What are the contents of the complaints filed against China by the U.S., the European Union and Japan? Why are they significant?
The United States, the European Union and Japan filed complaints with the WTO in March regarding various Chinese measures restricting the exportation of "rare earth metals." These materials are in fact neither rare, nor are they metals, but a vast quantity of the deposits found to date are in China, and these materials are used in many high-tech products ranging from cell phones and computers to solar panels. As a result, countries reliant on these materials for their high-tech manufacturing are very worried about shortages. They are also concerned about being at a disadvantage compared to competing Chinese producers who would get preferential treatment.
The complaints in the rare earth cases allege that China is imposing export duties, export quotas, minimum export price requirements, export licensing requirements and additional requirements and procedures that hinder exports of rare earth materials, as well as tungsten and molybdenum, in violation of their WTO obligations and China's additional obligations under its WTO membership.
Countries as varied as Brazil, Canada, Colombia, India, Korea, Norway, Oman, Saudi Arabia and Vietnam joined the case as "third parties," which gives them the right to present their interests and legal positions in written and oral arguments.
Interestingly, this series of complaints follows closely another case (titled “China – Raw Materials”) involving export restrictions and other measures imposed by China on natural materials. The U.S., the EU and Mexico were the complainants in that case and won both in the panel proceedings and on appeal in January.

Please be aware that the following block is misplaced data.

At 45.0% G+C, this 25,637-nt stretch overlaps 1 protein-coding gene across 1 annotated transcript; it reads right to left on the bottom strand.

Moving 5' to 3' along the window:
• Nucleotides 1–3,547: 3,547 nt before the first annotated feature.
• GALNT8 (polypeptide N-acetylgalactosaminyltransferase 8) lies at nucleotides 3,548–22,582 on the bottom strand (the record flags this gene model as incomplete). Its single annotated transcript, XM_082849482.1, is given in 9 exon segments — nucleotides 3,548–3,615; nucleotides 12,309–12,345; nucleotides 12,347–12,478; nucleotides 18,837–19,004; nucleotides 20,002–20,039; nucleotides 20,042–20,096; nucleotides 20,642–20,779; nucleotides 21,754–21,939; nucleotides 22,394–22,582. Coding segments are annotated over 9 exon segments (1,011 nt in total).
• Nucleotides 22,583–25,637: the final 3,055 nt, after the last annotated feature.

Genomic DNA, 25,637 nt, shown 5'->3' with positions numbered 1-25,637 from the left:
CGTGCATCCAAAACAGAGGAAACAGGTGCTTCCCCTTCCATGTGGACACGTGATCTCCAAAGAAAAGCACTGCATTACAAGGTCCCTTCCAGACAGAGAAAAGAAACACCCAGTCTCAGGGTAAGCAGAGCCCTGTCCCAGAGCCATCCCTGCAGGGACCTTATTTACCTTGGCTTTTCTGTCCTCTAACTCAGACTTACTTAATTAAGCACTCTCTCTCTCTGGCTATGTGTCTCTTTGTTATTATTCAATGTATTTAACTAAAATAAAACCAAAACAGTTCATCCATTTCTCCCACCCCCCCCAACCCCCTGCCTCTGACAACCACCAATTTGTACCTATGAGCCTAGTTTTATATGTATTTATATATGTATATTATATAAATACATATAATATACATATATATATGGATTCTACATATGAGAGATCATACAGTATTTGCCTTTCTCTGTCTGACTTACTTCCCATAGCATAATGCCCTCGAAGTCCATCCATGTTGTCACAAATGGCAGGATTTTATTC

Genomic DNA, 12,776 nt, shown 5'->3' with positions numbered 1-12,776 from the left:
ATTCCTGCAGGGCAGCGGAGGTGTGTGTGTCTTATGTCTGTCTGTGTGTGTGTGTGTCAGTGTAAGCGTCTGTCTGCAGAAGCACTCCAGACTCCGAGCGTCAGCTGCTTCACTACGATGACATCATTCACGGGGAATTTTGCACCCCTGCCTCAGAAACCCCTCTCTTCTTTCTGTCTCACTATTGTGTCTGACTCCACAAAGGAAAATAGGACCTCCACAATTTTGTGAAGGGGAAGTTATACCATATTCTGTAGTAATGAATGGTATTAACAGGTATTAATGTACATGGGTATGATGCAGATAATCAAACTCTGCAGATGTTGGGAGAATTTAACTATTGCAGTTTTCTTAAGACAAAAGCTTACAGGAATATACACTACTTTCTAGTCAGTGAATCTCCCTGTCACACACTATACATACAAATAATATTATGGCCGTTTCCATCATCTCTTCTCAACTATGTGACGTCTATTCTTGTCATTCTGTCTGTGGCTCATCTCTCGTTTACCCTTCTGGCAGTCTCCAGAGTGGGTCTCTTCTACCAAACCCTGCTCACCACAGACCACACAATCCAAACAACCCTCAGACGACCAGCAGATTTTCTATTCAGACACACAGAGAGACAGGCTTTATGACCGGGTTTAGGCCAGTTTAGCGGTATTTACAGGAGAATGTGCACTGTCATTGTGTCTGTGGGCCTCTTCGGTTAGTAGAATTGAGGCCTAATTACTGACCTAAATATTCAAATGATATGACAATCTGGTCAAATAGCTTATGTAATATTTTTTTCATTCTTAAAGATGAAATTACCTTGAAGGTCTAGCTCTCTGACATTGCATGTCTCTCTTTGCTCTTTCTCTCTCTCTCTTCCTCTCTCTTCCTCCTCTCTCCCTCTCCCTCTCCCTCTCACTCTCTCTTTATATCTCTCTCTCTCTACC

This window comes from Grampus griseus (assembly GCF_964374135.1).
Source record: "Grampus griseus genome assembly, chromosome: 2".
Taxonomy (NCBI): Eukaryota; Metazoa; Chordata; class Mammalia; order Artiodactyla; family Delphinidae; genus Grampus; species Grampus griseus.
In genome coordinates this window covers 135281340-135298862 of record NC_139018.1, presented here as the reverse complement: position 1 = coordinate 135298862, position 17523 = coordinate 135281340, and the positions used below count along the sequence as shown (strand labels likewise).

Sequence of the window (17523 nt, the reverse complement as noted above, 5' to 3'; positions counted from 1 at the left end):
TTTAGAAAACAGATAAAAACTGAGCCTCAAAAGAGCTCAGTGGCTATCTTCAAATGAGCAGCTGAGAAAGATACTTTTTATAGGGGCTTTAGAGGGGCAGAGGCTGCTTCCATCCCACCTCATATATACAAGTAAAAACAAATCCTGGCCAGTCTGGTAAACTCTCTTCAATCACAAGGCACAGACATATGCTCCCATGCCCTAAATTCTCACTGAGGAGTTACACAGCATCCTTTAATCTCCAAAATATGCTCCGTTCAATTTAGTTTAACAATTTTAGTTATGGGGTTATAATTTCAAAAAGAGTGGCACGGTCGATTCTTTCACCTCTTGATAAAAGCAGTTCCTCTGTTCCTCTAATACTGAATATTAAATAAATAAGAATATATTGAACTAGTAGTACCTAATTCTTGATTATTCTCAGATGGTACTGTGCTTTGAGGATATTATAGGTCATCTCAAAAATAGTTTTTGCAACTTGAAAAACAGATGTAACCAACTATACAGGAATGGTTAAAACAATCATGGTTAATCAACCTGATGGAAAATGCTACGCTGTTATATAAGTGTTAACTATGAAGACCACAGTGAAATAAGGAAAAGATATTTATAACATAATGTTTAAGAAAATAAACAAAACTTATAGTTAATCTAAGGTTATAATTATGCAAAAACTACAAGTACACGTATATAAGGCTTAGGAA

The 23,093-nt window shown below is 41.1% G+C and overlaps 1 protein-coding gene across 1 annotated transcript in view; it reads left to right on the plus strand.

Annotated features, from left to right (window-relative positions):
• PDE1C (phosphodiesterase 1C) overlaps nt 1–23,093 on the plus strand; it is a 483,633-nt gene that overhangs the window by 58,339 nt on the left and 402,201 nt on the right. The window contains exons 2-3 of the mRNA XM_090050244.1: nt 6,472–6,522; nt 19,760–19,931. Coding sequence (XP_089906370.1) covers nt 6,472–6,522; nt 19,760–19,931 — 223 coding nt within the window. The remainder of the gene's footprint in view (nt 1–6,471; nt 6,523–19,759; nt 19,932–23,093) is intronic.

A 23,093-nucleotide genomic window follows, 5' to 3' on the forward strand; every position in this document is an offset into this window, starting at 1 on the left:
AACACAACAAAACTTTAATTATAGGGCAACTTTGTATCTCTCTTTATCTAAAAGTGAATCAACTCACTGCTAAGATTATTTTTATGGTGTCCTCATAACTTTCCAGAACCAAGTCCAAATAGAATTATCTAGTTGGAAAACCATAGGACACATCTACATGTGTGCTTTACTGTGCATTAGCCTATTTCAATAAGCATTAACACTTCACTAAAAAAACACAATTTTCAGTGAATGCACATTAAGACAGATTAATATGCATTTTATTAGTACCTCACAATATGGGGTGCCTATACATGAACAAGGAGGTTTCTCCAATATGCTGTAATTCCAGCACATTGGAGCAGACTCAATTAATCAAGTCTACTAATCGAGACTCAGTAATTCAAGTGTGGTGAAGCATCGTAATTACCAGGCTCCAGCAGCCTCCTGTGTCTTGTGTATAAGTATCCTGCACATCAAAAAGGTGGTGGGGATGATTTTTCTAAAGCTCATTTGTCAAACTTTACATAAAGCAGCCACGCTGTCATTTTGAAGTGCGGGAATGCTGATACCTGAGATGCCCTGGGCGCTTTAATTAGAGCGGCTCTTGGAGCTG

What authority does the WTO have over its member nations’ trade regulations? What level of sovereignty do governments have over their natural resources?
When a state becomes a WTO member, it agrees to abide by the WTO agreements, a set of rules seeking to limit restrictions on the free trade of goods and services, as well as some intellectual property rules that affect trade. In a way, states exercise their sovereignty by deciding to join the organization, and often have many different reasons, domestic and international, for doing so. Once they join, governments can further negotiate WTO rules with the other members, and they can also use the dispute settlement process if they think another state is violating its obligations.
The dispute settlement is quite robust and has had considerable success in ensuring compliance with the agreed-upon rules. According to international law, states have sovereignty over their natural resources, which was a particularly important principle at the time of decolonization. States can freely decide whether to extract their resources, whether to sell them and at what price — though most countries let the market determine price and customers.
Tension does rise between this principle and WTO rules, which prohibit favoring domestic producers over foreign producers, for instance. On the one hand, states are free to limit the exercise of their sovereignty over natural resources by joining the WTO. On the other hand, states sometimes are coaxed into wholesale acceptance of commitments that go beyond what they would have liked. It can also be difficult to anticipate the implications of the WTO rules — or how they will be interpreted in disputes — so states sometimes don't fully realize the consequences of their commitments. It has happened to the U.S. before in a dispute over offshore gambling services.
What are the implications of the WTO's investigation on this matter?
The earlier case, "China–Raw Materials," resulted in a ruling that China had to bring its law into compliance with WTO obligations. This should give foreign importers of the materials better access to the resources, and it should also give foreign industries manufacturing products in Chinese facilities better access to the local supply of those raw materials. There is no monetary compensation for past damages at the WTO.
The U.S., Japan and the EU are seeking similar remedies in the new "China–Rare Earth" cases. A panel was established last week even though China tried to block that process over the past few months. It can take from six months to a year or even more for the panel to issue its report, including written and oral arguments by the parties. The parties can then appeal the findings of the panel to the Appellate Body, which can take three to six months.